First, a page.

Top Five Books Read in 2013

on this year’s 33 books read, I’ve chosen 5 that were grand slam hits
for me. Making the Top Five doesn’t always mean a book is “perfect” or
“a page turner.” When I read, I read like a writer. I’m constantly
conducting an informal study of how other authors pull off certain moves
that I’d like to emulate, that I find intriguing, or that I’ve never
seen done in a particular way before. Likewise, I’m always on the
lookout for something that is so powerfully written, the analytical part
of my brain almost shuts off and I get lost in story. Thanks to
graduate school, sometimes I can go for years without finding a book
like that–after all, I paid to become professionally trained at
dissecting every last participle on the page. But I can say that the
magic combo of factors which make something “powerful” is dependent in
large part on timing and perspective; what is breathtaking and
mind-blowing to me one year, might seem old hat a decade from now. I’m
okay with that.

it’s all said and done, we read books to find a little of ourselves
within them, and who we are is constantly changing. It only makes sense
that some years a book will strike, and others it won’t. Given that, I
can still say there are a few salient features to a story that takes my
breath away: complex and fallible characters that reveal their depth
over time, descriptive language that bursts at the line-level and arc
level with both metaphor and sensory detail, and unforgettable
circumstances that might have otherwise seemed mundane. With that, in no
particular order, here’s this year’s Top Five:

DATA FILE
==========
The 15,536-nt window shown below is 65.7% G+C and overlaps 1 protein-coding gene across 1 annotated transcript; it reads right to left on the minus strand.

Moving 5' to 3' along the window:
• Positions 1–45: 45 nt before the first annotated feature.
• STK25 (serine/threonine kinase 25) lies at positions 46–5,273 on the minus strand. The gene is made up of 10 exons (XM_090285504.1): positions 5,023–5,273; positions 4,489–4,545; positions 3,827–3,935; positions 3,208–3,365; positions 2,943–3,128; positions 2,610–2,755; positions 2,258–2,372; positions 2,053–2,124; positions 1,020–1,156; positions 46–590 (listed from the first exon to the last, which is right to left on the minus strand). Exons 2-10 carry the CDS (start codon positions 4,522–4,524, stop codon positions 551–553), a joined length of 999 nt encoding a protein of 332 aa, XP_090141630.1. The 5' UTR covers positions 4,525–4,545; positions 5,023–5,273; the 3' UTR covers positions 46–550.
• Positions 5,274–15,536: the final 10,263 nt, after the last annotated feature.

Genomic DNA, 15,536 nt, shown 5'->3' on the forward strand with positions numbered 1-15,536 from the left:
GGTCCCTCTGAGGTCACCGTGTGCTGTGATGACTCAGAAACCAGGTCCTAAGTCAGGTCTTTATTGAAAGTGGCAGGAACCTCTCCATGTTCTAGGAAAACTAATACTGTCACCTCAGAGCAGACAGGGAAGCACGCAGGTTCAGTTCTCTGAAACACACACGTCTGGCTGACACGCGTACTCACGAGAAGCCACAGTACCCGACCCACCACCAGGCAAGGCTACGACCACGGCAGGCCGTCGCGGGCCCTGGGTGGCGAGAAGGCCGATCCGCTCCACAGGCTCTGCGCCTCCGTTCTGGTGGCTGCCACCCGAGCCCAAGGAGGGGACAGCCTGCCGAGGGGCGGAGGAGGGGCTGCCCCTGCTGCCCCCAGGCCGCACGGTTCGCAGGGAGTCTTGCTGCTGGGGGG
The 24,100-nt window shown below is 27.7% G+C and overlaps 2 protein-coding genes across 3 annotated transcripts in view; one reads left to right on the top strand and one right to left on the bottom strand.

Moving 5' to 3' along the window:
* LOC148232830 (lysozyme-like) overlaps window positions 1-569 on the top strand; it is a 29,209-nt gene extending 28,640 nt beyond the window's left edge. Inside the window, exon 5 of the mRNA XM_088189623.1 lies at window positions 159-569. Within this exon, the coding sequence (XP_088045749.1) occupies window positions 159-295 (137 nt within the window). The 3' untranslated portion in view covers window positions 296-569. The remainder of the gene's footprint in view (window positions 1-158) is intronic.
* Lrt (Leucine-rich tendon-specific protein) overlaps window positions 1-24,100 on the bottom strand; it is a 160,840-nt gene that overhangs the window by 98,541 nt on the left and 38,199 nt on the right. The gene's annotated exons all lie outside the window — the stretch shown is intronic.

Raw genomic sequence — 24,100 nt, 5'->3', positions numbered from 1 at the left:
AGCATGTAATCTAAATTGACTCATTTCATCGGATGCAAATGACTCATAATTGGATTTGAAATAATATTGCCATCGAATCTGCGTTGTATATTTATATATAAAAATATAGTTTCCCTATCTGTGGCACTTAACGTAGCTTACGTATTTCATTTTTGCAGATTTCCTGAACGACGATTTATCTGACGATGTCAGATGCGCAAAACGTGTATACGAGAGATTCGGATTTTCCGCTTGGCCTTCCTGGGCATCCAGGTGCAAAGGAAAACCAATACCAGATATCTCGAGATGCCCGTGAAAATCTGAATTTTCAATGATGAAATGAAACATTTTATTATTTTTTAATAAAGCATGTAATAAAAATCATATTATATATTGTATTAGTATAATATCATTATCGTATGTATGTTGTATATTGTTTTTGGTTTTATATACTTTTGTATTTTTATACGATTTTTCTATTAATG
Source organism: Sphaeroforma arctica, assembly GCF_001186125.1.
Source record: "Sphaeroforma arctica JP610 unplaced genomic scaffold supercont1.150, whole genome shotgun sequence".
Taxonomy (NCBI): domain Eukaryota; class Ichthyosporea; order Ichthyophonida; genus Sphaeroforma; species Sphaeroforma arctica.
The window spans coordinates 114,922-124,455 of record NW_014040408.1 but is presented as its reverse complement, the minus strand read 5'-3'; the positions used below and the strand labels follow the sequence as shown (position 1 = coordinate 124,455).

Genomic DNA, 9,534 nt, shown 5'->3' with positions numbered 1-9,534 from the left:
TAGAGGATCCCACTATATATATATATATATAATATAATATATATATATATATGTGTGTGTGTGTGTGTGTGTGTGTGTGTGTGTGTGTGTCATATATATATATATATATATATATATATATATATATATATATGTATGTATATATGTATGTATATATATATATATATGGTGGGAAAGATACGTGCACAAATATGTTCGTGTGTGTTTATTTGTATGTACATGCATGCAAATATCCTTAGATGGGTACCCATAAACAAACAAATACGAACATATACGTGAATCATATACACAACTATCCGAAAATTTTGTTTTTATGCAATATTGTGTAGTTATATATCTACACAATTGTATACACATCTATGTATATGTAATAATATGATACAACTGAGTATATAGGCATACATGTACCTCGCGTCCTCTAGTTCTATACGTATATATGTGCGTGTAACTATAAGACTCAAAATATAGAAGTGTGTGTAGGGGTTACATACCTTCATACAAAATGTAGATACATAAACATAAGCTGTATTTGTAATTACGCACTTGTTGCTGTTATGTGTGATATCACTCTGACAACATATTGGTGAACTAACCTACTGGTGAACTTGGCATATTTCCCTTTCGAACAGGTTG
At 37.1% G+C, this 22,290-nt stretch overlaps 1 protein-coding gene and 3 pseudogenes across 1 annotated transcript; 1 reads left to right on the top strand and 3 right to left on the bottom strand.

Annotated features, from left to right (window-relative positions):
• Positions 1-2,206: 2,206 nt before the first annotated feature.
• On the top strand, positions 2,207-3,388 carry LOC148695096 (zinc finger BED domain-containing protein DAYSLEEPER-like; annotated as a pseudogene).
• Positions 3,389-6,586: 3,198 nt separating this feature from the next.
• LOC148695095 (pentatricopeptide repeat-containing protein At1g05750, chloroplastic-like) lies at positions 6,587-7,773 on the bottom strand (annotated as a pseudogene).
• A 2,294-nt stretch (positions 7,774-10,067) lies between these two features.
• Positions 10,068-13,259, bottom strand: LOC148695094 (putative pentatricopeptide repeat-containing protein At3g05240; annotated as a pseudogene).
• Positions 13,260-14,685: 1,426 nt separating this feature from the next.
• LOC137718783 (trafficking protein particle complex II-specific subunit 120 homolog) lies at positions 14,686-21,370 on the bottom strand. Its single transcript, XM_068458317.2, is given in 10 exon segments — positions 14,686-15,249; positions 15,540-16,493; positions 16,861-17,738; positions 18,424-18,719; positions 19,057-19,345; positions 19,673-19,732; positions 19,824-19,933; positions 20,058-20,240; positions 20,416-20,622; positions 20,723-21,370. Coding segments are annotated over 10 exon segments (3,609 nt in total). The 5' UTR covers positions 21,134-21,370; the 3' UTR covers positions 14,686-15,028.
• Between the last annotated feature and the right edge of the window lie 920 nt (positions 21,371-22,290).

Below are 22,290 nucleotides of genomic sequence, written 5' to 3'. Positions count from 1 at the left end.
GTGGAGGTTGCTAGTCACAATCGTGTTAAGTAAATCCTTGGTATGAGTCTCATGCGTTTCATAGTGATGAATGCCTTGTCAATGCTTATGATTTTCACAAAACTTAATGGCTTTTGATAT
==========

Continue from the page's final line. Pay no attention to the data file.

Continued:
1. Plainsong by Kent Haruf: Talk about conjuring a world…this unforgettable novel
is one of many by this author who brings to life the residents of
fictional Holt, Colorado. Haruf is a master at the art of exclusion,
dropping just enough descriptive detail into a moment to keep the reader
curious. He can describe a dimly lit room with a woman sleeping in it
in such a way that you get the sense that woman has an entire history
all her own, and if you just keep reading, you’ll come to know that
history and never see that woman or that room in the same way ever
again. Without high drama, Haruf conjures emotions so distinct, genuine,
and of the earth that you’ll swear you’ve been to Holt, heard the
rumors, voted in town elections, and fought for what you believe in. Can
I say this without sounding cliche? This book is a masterpiece.

2. The Long Walk by Brian Casnter: Hands down, the best Iraq war memoir that I’ve ever
read. Keep in mind, I’m reading for insight into the deeply personal.
I’m reading because I’m interested in the shifting nature of identity.
And I’m quite technically and personally obsessed with how people react
to circumstances that seemingly have no appropriate response. If I was
reading for history, tactics, or on-the-ground reportage, I’d point
readers toward something else (such as Kaboom by Matt Gallagher or Horse Soldiers by Doug Stanton [Afghanistan]). But three years into war literature,
this was the book for me and it came to me at exactly the right
time–after Flashes of War and before deep revisions on my
novel-in-progress. I can’t say Castner’s own insights (which are real,
remember–this is memoir) are impacting my use of character development
for fictional Nathan–not at all, there’s no replicating what’s so
authentically Casnter’s–but I can say that Castner’s
self-reflection and honesty have given me confidence to
narrate through some of the more internal or uncertain moments of my
charcater Nathan’s fictional experience. Also, as a teacher of memoir, I
read this book and sensed immediately that Castner is an intuitive
writer. He’s not “professionally trained,” as they say, though I bristle
at that term. What I’m trying to say is, this memoir strikes an
enchanting balance: it’s clearly something that needed to be said in
exactly the way that Castner said it, and I have a feeling Castner was
the only one who could have done it. I’m so glad he did.

3. Olive Kitteridge by Elizabeth Strout: This might be my first ever Oprah Book Club Top Five book, let alone such a massively read book on my yearly list. Here’s my review on Goodreads. Let’s just say, at the line level and in terms of character development and believeability, this book had moment after moment that burst off the page.

4. Black Pearls by Louise Hawes: Here’s an example of being in the right place at the